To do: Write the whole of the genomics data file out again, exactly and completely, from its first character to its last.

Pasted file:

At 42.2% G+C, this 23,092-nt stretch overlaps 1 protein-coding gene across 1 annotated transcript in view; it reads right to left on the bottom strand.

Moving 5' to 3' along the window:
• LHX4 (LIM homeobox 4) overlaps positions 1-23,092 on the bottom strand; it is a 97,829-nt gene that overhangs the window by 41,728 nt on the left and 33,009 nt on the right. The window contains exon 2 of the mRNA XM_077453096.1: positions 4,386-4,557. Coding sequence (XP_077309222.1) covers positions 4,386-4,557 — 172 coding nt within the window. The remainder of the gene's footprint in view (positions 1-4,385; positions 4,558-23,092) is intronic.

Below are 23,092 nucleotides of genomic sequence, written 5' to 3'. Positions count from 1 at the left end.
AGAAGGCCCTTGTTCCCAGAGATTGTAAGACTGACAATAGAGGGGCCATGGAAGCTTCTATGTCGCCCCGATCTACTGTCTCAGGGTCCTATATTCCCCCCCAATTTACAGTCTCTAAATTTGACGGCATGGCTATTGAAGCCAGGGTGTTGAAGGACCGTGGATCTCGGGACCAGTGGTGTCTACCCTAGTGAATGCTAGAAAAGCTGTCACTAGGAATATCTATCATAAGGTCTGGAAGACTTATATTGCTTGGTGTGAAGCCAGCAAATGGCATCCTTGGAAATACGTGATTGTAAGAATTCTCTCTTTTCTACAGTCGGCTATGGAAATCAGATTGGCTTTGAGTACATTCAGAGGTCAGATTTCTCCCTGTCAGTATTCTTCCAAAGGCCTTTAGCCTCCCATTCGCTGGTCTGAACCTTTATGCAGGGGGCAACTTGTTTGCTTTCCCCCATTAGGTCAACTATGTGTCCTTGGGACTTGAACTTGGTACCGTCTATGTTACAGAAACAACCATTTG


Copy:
At 42.2% G+C, this 23,092-nt stretch overlaps 1 protein-coding gene across 1 annotated transcript in view; it reads right to left on the bottom strand.

Moving 5' to 3' along the window:
• LHX4 (LIM homeobox 4) overlaps positions 1-23,092 on the bottom strand; it is a 97,829-nt gene that overhangs the window by 41,728 nt on the left and 33,009 nt on the right. The window contains exon 2 of the mRNA XM_077453096.1: positions 4,386-4,557. Coding sequence (XP_077309222.1) covers positions 4,386-4,557 — 172 coding nt within the window. The remainder of the gene's footprint in view (positions 1-4,385; positions 4,558-23,092) is intronic.

Below are 23,092 nucleotides of genomic sequence, written 5' to 3'. Positions count from 1 at the left end.
AGAAGGCCCTTGTTCCCAGAGATTGTAAGACTGACAATAGAGGGGCCATGGAAGCTTCTATGTCGCCCCGATCTACTGTCTCAGGGTCCTATATTCCCCCCCAATTTACAGTCTCTAAATTTGACGGCATGGCTATTGAAGCCAGGGTGTTGAAGGACCGTGGATCTCGGGACCAGTGGTGTCTACCCTAGTGAATGCTAGAAAAGCTGTCACTAGGAATATCTATCATAAGGTCTGGAAGACTTATATTGCTTGGTGTGAAGCCAGCAAATGGCATCCTTGGAAATACGTGATTGTAAGAATTCTCTCTTTTCTACAGTCGGCTATGGAAATCAGATTGGCTTTGAGTACATTCAGAGGTCAGATTTCTCCCTGTCAGTATTCTTCCAAAGGCCTTTAGCCTCCCATTCGCTGGTCTGAACCTTTATGCAGGGGGCAACTTGTTTGCTTTCCCCCATTAGGTCAACTATGTGTCCTTGGGACTTGAACTTGGTACCGTCTATGTTACAGAAACAACCATTTG